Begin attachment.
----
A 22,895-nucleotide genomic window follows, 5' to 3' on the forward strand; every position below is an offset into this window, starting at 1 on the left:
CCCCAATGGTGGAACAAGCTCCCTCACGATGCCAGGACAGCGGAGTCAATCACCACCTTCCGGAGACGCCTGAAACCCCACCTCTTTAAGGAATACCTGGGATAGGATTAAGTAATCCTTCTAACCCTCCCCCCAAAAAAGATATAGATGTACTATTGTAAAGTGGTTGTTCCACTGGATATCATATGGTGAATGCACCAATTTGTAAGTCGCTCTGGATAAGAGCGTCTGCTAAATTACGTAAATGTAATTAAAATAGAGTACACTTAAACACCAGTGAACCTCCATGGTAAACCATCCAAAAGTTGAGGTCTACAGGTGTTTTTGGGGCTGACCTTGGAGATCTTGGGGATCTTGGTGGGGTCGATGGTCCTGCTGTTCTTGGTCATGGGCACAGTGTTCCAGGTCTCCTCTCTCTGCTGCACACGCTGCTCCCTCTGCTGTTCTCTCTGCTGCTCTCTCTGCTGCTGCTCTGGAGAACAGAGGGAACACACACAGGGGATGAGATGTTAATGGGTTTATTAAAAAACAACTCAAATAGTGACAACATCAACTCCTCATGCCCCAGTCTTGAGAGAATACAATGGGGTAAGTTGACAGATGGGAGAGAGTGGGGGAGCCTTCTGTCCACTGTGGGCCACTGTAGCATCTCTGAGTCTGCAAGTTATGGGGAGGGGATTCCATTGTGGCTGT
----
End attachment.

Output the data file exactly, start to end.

A 22,895-nucleotide genomic window follows, 5' to 3' on the forward strand; every position below is an offset into this window, starting at 1 on the left:
CCCCAATGGTGGAACAAGCTCCCTCACGATGCCAGGACAGCGGAGTCAATCACCACCTTCCGGAGACGCCTGAAACCCCACCTCTTTAAGGAATACCTGGGATAGGATTAAGTAATCCTTCTAACCCTCCCCCCAAAAAAGATATAGATGTACTATTGTAAAGTGGTTGTTCCACTGGATATCATATGGTGAATGCACCAATTTGTAAGTCGCTCTGGATAAGAGCGTCTGCTAAATTACGTAAATGTAATTAAAATAGAGTACACTTAAACACCAGTGAACCTCCATGGTAAACCATCCAAAAGTTGAGGTCTACAGGTGTTTTTGGGGCTGACCTTGGAGATCTTGGGGATCTTGGTGGGGTCGATGGTCCTGCTGTTCTTGGTCATGGGCACAGTGTTCCAGGTCTCCTCTCTCTGCTGCACACGCTGCTCCCTCTGCTGTTCTCTCTGCTGCTCTCTCTGCTGCTGCTCTGGAGAACAGAGGGAACACACACAGGGGATGAGATGTTAATGGGTTTATTAAAAAACAACTCAAATAGTGACAACATCAACTCCTCATGCCCCAGTCTTGAGAGAATACAATGGGGTAAGTTGACAGATGGGAGAGAGTGGGGGAGCCTTCTGTCCACTGTGGGCCACTGTAGCATCTCTGAGTCTGCAAGTTATGGGGAGGGGATTCCATTGTGGCTGT